Defense and response to The Village

(with apologies to Tonya)

TJ: But did the change in the adults' and childrens' relationships really need to be explored?

I thought so, yeah. I wanted to see how the adults and children adjusted , compromised and lied to each other to accomodate the radical break in status quo. I think that would have been even more disturbing and horrific than a few scare setpieces.

I'm reminded of a short story by J.G. Ballard, "Thirteen to Centaurus," where a small group of people are crammed into a small spaceship embarked on an interstellar journy for the nearest star system; turns out it's an elaborate hoax to study how humans would react to such a journey. What Ballard comes up with in that story is a hell of a lot more unsettling than anything Shyamalan does in his movie.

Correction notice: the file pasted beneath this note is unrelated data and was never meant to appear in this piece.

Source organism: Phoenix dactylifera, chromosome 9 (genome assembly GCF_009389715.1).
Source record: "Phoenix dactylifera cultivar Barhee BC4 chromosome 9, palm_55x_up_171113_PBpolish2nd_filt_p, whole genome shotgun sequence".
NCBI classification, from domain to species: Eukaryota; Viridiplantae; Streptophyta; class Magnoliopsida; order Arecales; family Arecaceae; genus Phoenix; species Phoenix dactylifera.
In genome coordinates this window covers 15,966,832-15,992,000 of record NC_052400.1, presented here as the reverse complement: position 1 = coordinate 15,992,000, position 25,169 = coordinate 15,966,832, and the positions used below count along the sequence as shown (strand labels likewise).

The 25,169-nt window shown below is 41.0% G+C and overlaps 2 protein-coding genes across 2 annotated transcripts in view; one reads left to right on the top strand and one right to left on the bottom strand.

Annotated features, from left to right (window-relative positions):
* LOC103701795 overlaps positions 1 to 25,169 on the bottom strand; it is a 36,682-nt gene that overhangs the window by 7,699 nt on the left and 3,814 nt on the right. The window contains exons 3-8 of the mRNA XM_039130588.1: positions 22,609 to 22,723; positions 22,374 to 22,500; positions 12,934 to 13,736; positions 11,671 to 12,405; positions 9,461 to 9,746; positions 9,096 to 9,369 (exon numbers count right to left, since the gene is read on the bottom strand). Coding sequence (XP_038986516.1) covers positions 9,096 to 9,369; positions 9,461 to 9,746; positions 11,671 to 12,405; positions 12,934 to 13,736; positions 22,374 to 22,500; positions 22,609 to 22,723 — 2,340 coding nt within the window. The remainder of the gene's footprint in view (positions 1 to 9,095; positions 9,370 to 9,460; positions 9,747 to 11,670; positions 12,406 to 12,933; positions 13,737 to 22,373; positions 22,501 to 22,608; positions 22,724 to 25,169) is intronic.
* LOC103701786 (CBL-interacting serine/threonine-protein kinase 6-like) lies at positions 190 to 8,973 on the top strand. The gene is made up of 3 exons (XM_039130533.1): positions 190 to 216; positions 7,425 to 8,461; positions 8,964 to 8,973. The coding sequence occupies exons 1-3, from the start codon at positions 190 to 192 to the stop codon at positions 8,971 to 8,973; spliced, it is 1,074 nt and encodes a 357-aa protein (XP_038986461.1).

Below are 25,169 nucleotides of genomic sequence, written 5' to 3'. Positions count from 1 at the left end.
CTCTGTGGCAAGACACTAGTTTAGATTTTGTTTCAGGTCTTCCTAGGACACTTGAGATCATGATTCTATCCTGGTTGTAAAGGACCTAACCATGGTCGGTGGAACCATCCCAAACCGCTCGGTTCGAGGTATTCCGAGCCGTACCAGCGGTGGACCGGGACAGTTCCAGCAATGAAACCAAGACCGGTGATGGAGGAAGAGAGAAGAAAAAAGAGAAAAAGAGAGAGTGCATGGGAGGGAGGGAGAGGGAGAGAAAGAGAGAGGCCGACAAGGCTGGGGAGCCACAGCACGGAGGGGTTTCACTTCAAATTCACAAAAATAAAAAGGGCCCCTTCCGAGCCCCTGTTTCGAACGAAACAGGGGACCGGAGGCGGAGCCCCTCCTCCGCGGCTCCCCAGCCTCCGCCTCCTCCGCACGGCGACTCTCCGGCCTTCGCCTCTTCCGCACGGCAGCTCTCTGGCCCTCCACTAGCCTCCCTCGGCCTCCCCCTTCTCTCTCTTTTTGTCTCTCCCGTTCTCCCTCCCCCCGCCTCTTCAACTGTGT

cutefurrybeast said...

Why apologies?  We're allowed to disagree.  Well, if that had happened it would have been an entirely different film.  As it was, he left no room for that shift to be explored since it happens at the end - it was just a given that a whole lot of adjustment for the truth would have to be made.

noelbotevera said...

Apologies not so much for disagreeing but for cutting and pasting you comment to showcase my reply.

"a different film entirely"

Think I agree with you on that.